Additionally, the syllabus states regarding essay and short answers:  “All U.S. Naval War College programs encourage a free and open exchange of ideas. Students are exposed to a broad spectrum of opinions to encourage individual analysis rather than learning preconceived doctrine. Two things about this methodology are worth noting: First, the views expressed by the faculty are their own and not necessarily related to an official Navy position. Second, the Program provides few clear-cut answers to the issues addressed. This approach may be frustrating to some, but it more accurately represents the complex and uncertain nature of issues students will face in their profession, and is considered a more effective method to develop the ability to analyze, draw conclusions, and make sound decisions. While there may be no single right answer to a question, there are still good and bad submissions. Written work should be formal, comprehensive, and in an academically acceptable style. Guidance for each submission will be delineated in the instructions for each assignment in Blackboard.”

The Naval War College is not the Model

Unfortunately the Naval War College model does not support the standard navy training model for new accession officers training. Many training lectures are delivered by PowerPoints – some better than others – several often without graphics.  These page-turners, super PowerPoints routinely average between 60 and 110 slides per lecture leaving everyone in the classroom mentally drained by lunch.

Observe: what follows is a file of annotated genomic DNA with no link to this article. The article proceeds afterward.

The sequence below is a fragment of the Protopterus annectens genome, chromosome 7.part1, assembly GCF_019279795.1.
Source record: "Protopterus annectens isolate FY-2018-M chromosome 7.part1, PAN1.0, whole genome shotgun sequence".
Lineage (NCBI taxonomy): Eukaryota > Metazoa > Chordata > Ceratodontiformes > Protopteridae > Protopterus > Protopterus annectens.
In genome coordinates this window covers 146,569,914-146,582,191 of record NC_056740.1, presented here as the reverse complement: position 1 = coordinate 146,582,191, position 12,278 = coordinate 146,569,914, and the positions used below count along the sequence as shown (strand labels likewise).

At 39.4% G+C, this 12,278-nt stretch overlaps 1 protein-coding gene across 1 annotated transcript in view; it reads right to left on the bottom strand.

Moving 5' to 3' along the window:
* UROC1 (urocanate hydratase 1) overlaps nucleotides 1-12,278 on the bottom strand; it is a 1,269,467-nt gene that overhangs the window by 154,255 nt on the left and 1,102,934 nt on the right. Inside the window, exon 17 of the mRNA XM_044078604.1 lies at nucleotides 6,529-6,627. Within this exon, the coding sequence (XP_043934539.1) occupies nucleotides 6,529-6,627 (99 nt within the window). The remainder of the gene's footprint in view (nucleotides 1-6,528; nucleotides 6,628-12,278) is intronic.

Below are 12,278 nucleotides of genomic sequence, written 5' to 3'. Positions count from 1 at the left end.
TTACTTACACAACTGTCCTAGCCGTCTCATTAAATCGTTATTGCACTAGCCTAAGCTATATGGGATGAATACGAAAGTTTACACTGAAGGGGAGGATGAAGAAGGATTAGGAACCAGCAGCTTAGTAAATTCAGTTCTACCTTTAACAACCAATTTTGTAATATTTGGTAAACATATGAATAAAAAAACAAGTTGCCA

Unlike the Naval War College model, most of the testing is multiple choices allowing no room to express objective opinions. These knowledge checks are often administered throughout the modules or at the conclusion of a module to test student comprehension on their ability to regurgitate facts and figures.  Although there is a time and place for this type of training and testing, such as introduction to security, organizational structure, and orders of battle, etc., this should be limited to build foundational knowledge for a particular officer designator.  A well-rounded new accession officer course that accurately reflects fleet requirements should incorporate a balance of the fundamentals, applying these fundamentals in realistic practical exercises (set and reps) with increasing levels of complexity, and time to read, research, write and even debate the classics. In college this is where true learning actually occurs, not in the lecture halls. This should also include today’s national security strategy documents, after action reports and intelligence estimates. Integrating these three training/education methods will give officer students a comprehensive foundation to successfully navigate their naval careers and adapt to today’s rapidly evolving information environment.

Very Respectfully,
Mario Vulcano